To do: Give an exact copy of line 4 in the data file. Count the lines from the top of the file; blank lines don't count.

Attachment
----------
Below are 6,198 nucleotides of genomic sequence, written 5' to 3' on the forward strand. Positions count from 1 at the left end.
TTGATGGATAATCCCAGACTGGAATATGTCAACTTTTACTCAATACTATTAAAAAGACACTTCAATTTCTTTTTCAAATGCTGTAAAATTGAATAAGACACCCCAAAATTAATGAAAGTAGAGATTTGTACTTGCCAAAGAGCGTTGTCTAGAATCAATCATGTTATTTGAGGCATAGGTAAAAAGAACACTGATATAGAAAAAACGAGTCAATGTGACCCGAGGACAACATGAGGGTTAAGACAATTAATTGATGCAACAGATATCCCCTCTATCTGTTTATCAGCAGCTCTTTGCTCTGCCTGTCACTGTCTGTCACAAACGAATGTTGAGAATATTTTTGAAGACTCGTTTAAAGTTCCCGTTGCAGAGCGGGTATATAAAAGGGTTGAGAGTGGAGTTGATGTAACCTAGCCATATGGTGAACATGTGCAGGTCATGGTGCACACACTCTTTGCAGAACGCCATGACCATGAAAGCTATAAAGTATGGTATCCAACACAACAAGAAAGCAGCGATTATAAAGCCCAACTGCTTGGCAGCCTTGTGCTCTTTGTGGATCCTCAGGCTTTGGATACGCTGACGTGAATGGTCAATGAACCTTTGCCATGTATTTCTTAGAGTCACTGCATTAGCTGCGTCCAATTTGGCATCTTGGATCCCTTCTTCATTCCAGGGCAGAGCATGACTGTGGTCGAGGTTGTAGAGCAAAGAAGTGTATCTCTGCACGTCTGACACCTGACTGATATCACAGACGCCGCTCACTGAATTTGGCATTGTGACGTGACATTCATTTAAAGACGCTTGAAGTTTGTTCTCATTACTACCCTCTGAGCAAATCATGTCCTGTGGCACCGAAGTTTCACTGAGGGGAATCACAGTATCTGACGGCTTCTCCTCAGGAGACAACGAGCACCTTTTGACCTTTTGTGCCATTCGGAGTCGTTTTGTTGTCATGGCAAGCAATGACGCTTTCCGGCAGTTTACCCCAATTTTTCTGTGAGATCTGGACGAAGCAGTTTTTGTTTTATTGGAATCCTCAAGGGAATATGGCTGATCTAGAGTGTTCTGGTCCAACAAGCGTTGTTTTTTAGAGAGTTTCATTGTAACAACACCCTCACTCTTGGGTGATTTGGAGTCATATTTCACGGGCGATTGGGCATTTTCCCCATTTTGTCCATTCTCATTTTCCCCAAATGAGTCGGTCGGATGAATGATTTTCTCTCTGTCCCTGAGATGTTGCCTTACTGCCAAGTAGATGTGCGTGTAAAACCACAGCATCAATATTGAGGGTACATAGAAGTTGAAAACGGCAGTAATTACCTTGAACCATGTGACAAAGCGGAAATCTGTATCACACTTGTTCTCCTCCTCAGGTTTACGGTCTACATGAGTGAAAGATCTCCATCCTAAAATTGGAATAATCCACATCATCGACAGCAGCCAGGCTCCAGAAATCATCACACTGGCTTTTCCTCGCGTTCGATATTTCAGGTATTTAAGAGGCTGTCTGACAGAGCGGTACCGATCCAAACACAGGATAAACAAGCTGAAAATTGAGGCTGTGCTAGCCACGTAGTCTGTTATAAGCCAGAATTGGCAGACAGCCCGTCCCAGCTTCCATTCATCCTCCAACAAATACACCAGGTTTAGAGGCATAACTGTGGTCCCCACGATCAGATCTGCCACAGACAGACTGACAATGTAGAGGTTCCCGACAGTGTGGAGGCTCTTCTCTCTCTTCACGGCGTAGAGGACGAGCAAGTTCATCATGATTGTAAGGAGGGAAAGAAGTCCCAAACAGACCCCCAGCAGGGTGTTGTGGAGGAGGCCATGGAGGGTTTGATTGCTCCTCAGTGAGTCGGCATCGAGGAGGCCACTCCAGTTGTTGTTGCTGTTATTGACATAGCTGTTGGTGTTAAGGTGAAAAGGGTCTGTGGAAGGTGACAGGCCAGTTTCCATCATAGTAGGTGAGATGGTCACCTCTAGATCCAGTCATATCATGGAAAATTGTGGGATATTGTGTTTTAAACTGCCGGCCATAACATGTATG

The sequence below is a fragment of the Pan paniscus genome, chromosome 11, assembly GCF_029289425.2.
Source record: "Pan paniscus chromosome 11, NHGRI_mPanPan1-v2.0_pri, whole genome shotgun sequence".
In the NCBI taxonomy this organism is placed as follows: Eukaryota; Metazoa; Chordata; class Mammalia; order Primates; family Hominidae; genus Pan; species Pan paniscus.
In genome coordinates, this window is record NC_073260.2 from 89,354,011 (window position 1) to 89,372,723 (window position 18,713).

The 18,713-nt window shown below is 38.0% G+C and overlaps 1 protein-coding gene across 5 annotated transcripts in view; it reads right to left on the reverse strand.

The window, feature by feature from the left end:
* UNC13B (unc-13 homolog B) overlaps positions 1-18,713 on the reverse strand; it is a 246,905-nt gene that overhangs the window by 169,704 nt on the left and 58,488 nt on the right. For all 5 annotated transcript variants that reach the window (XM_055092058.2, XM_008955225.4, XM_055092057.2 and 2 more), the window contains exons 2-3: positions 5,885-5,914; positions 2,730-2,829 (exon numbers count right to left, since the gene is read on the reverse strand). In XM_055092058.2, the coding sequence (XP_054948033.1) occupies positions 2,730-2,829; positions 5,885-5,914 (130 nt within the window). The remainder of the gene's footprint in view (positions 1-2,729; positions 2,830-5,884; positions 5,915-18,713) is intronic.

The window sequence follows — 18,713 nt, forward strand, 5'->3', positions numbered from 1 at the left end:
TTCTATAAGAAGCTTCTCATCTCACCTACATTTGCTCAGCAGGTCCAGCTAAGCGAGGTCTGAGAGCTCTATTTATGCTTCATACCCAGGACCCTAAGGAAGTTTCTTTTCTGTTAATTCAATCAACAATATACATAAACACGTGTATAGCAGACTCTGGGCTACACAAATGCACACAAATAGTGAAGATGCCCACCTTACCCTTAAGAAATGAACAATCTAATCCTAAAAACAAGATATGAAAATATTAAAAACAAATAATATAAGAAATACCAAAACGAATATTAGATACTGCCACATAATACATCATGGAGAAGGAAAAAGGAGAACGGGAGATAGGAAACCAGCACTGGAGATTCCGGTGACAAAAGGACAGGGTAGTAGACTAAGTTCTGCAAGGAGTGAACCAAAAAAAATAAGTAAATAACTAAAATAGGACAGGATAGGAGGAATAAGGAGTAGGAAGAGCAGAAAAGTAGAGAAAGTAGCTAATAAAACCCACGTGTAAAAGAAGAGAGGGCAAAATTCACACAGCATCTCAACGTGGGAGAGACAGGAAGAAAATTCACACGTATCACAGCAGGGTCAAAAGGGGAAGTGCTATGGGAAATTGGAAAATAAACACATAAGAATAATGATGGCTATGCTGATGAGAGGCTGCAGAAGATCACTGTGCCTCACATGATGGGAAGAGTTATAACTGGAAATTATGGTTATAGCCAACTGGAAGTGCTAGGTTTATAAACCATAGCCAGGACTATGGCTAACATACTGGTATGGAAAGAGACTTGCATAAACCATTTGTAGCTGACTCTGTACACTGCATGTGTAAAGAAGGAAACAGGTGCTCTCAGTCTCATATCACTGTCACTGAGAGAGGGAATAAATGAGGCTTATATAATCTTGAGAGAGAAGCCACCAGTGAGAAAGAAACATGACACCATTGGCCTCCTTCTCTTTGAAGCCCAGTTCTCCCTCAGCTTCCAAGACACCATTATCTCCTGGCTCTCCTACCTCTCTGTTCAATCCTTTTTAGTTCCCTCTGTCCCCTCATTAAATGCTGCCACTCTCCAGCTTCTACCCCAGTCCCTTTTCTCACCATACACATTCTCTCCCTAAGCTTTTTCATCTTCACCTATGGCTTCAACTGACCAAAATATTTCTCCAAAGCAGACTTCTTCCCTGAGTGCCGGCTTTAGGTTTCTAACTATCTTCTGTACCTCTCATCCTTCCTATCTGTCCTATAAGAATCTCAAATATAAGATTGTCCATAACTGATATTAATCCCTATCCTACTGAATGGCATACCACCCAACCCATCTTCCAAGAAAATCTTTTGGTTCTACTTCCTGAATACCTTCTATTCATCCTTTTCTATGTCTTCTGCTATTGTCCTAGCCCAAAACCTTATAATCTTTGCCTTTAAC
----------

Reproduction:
Source record: "Pan paniscus chromosome 11, NHGRI_mPanPan1-v2.0_pri, whole genome shotgun sequence".